Does Hustle Culture Do More Harm Than Good?

Category: Business

If you’re an entrepreneur, you’ve probably come across the term ‘hustle culture’. Often admired by many, the notion of working hard is seen as a no-brainer, especially when you want to get ahead. But when does this idea become a problem? 

What exactly is hustle culture?

According to Monster, also known as burnout culture and grind culture, hustle culture refers to the mentality that you must work all day every day in pursuit of your professional goals.

Thanks in part to the Great Recession of 2008, overworking became popular among the younger generations who felt like they had to work long hours and start a side business to accomplish success in a harsh economic climate. Optimistic portrayals of this ‘rise-and-grind culture’ – especially on social media – soon normalised working harder, faster, and longer.

What is the problem with hustle culture?

Respondents to the GOBankingRates survey paint a grim picture of grind culture. About 28% of the participants said that their side hustles negatively affected their mental and physical health, raised their stress, challenged their work-life balance, and even tested their intimate relationships.

In Season 1, Episode 7 of the podcast, Sabrina got chatting to Milena Regos, Founder of Unhustle – ​​a media and training brand and a movement that inspires real living and smarter working in a culture addicted to doing. (So you can probably guess her stance on hustle culture!). 

Milena has a huge passion for getting entrepreneurs to work smarter, not harder. She shared; 

‘This cultural programming that we have – you have to work hard in order to be successful – means we end up working all the time. Tons of studies show that overwork doesn’t lead to more productivity. There is a fine line between how many hours you work and how productive you are. I want to say it’s over 65 hours a week. Your productivity takes a nosedive. So we think we’re busy, we think we’re working, we think we’re checking off emails but in reality, we’re stuck in some busy work that’s not necessarily contributing to our business success.’

‘We can’t just have work being 100% of our lives. You’re a workaholic? It’s an addiction. A lot of people are dealing with the fear of their financial security if they don’t work as much. But again, it’s scientifically proven by taking care of your well-being, making time for hobbies and for more time outside of work, you’re more creative and more productive and a higher performing individual. But it’s a habit, right? And ultimately it’s not sustainable.’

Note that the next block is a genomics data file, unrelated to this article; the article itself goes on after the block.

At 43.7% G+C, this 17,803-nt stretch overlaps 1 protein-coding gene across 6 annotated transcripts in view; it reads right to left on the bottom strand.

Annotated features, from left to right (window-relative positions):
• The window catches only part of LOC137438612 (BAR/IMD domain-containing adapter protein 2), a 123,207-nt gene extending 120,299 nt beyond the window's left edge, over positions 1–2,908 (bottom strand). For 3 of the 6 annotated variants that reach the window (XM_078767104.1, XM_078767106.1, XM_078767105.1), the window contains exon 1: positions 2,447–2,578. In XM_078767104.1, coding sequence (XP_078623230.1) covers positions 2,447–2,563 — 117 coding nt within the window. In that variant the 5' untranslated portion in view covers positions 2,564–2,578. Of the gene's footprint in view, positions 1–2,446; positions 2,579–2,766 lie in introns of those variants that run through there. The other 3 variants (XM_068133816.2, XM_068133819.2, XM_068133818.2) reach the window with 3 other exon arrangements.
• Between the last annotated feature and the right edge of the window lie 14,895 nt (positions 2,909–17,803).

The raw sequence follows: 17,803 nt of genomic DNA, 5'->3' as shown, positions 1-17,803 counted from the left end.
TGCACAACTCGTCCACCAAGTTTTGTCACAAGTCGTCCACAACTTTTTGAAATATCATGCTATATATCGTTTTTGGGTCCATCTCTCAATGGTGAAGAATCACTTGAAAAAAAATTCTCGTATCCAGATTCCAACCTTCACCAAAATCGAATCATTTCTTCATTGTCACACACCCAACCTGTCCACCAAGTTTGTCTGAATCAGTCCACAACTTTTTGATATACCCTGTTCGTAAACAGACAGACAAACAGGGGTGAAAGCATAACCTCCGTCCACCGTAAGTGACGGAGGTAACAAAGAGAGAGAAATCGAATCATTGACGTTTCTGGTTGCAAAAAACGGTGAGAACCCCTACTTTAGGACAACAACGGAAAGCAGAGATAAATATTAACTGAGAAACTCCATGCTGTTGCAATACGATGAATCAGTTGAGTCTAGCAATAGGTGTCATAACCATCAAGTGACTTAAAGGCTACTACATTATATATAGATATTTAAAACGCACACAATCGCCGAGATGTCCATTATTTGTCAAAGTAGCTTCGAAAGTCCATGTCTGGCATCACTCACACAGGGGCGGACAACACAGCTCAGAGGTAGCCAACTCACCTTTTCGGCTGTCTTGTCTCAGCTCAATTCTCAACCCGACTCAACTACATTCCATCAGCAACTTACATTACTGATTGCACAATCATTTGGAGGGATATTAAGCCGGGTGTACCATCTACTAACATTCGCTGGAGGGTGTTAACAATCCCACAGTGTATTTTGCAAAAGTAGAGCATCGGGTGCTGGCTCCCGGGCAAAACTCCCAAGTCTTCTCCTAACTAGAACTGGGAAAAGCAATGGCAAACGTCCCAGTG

Also, certain research suggests that overworking is also detrimental to companies: employees who work long hours tend to sleep less, make more mistakes, and end up costing businesses more in health insurance, high turnover, and sick days.

How to do better than hustle culture

Hustling until you burn out doesn’t have to be the only way to get ahead in business. In fact, as we’ve learnt above, it’s basically the way to do the opposite. So, how can you work hard to achieve success without grinding like crazy? 

Milena shares her advice; 

‘Figure out a life where you’re in line with your own values and define what success means to you, rather than falling for what success means based on someone else’s definition. Your parents, what school taught you, what society says success means – it doesn’t matter. 

I see this repeatedly. People think they are career driven and financially driven and they think that once they have a certain level of material success they will be happy, but it’s the other way around.

Start first with who you are, what makes you happy, what’s the life and experience you want to have, and then what’s the work that will fulfil you, instead of overtime end up draining you.’

Ultimately, strive towards reaching a good work-life balance

Staying fresh is a good way to stay focused (and creative). So if you’re constantly working, you’re at risk of crafting monotony which can be a big hindrance to creativity – as well as your well-being. So make sure to take an adequate amount of time off, and do good things with those days. Spend time with family, travel, volunteer, and try out a new hobby. Doing so will give your mind time off to rest and recuperate.  

Another good way to achieve a good work-life balance is to work smarter, not harder. Overworking isn’t the stepping stone to success… efficiency is. And think about how much a business could save if people worked more efficiently, instead of just ‘harder’.

And don’t forget…

If there’s one thing to be learnt as a hustler, it’s that results depend on the efforts you put in. But that should never be at the expense of your health, happiness and well-being. We shouldn’t glorify overwork. Instead, we should advocate for quality work and a healthy work-life balance.